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Creative State: Forty Years of Migration and Development Policy in Morocco and Mexico

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{Excerpt} This book tells the political story of how migrants from Morocco and Mexico changed the communities they left, and how their initiatives, small and bold, would ultimately transform the nations from which they had emigrated. Accounts of the ways migrants have changed their communities of origin for the better have become widespread; in their most celebratory versions, migrants' philanthropic efforts at community development offer reassuring confirmation that small is indeed beautiful and that economic change can occur far outside the reach of the state. These laudatory portrayals omit a central protagonist. They minimize, when not completely obscuring, the role of governments in shaping the impact that migrants' efforts to improve the lives of their families have on their communities and, more broadly, on their nation. However, the clinic in the mountain village in Morocco was not built nor was the road between the isolated Mexican town and the modern hospital paved without government support. In both cases, government policies mediated migrant investment in their communities of origin. In Morocco, government guidelines for medical equipment and the nursing staff the government provided turned the small concrete room into a working health center. In Mexico, municipal officials with maps of the potential roads in hand sought out migrants and asked them to raise funds for the project, with the promise that any road paved with migrant dollars would serve as a permanent symbol of their strong commitment to their communities, despite the border that kept them far from home. This book rehabilitates the place of the state in the narrative about the relationship between migration and development. It argues that the impact that migrants had on the welfare of their communities and countries of origin grew directly out of their involvement with the very governments that had—discreetly in the case of Mexico, enthusiastically in that of Morocco—encouraged their departure while actively neglecting the development of the areas they came from.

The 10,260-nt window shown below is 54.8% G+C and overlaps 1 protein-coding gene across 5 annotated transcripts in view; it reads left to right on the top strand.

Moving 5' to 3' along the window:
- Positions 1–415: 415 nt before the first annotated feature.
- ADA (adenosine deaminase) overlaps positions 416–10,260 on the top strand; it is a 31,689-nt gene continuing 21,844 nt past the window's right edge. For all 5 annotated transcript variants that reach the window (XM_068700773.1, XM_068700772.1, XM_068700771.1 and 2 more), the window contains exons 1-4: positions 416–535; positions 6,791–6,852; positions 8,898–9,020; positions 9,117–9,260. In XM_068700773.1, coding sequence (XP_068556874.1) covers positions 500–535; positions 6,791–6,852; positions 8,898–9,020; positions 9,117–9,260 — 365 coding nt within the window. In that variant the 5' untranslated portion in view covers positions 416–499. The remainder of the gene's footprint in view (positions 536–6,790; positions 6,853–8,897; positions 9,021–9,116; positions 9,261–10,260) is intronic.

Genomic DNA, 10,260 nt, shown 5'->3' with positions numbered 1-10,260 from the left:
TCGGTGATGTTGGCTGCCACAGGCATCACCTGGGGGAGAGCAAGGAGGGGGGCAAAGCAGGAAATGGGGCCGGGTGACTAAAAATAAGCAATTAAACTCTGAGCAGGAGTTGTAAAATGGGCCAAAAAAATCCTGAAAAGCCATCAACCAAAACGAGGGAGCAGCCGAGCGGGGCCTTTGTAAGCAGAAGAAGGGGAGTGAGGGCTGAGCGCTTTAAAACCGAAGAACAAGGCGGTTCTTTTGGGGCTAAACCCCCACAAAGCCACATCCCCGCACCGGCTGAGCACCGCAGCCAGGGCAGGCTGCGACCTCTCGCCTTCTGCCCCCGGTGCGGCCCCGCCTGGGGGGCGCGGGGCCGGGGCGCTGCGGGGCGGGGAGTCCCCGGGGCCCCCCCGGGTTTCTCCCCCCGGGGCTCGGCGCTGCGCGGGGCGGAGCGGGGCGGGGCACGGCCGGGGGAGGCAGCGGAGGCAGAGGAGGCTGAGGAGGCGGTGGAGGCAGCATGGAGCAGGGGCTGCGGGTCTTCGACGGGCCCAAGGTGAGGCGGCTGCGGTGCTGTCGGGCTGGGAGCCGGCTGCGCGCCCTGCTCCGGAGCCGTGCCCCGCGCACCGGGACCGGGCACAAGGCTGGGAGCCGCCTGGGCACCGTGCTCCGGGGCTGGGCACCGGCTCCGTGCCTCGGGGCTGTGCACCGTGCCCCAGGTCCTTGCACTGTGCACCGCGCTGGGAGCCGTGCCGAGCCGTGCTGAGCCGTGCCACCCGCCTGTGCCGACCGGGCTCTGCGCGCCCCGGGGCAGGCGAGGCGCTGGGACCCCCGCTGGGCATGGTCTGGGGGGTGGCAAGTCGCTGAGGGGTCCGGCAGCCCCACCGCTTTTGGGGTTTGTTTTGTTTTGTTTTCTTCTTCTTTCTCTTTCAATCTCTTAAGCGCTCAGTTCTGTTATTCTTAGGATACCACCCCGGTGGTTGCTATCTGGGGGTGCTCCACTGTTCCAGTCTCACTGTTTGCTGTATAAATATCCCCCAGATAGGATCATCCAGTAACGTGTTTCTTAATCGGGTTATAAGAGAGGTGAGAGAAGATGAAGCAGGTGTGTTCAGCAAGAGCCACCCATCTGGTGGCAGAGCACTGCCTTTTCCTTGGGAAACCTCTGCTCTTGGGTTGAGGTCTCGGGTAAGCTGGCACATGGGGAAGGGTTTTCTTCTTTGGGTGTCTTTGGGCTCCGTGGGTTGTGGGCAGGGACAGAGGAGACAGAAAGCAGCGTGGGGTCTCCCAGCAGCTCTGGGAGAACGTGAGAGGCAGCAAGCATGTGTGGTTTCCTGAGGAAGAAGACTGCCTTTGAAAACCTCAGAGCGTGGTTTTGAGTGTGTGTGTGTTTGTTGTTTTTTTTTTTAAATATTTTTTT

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The abstract, table of contents, and first twenty-five pages are published with permission from the Cornell University Press. For ordering information, please visit the Cornell University Press at http://www.cornellpress.cornell.edu/.

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2010-01-01

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